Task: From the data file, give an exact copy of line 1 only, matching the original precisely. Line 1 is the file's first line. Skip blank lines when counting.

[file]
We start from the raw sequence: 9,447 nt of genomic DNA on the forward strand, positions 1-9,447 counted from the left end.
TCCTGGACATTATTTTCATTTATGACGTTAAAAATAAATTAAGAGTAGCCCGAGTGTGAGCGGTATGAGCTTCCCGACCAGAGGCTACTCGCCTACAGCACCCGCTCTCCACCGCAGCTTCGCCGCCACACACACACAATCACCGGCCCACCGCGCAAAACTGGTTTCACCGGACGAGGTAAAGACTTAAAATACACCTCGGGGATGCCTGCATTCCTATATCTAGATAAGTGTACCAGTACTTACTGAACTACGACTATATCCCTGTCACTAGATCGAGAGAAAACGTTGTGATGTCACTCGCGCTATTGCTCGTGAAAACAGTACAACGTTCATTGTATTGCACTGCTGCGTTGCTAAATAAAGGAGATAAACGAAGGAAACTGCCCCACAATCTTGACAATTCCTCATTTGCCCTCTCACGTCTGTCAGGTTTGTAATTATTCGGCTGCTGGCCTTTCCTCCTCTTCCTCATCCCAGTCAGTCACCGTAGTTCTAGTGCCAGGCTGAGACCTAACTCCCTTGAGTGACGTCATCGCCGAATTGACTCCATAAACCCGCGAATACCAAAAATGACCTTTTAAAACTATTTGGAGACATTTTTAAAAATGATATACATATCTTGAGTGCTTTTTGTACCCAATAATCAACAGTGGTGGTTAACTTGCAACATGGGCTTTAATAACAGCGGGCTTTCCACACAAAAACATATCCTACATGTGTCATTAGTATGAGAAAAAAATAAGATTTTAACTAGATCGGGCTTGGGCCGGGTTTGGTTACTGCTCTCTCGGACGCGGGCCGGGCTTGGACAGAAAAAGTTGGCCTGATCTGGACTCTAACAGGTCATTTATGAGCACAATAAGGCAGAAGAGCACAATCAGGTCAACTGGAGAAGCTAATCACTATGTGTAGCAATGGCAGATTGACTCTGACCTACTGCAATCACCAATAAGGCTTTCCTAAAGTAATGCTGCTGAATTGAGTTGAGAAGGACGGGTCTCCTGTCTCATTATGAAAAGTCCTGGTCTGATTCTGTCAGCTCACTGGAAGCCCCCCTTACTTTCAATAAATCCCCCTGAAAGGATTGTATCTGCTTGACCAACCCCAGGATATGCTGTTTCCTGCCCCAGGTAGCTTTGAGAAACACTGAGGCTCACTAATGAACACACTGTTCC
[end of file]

We start from the raw sequence: 9,447 nt of genomic DNA on the forward strand, positions 1-9,447 counted from the left end.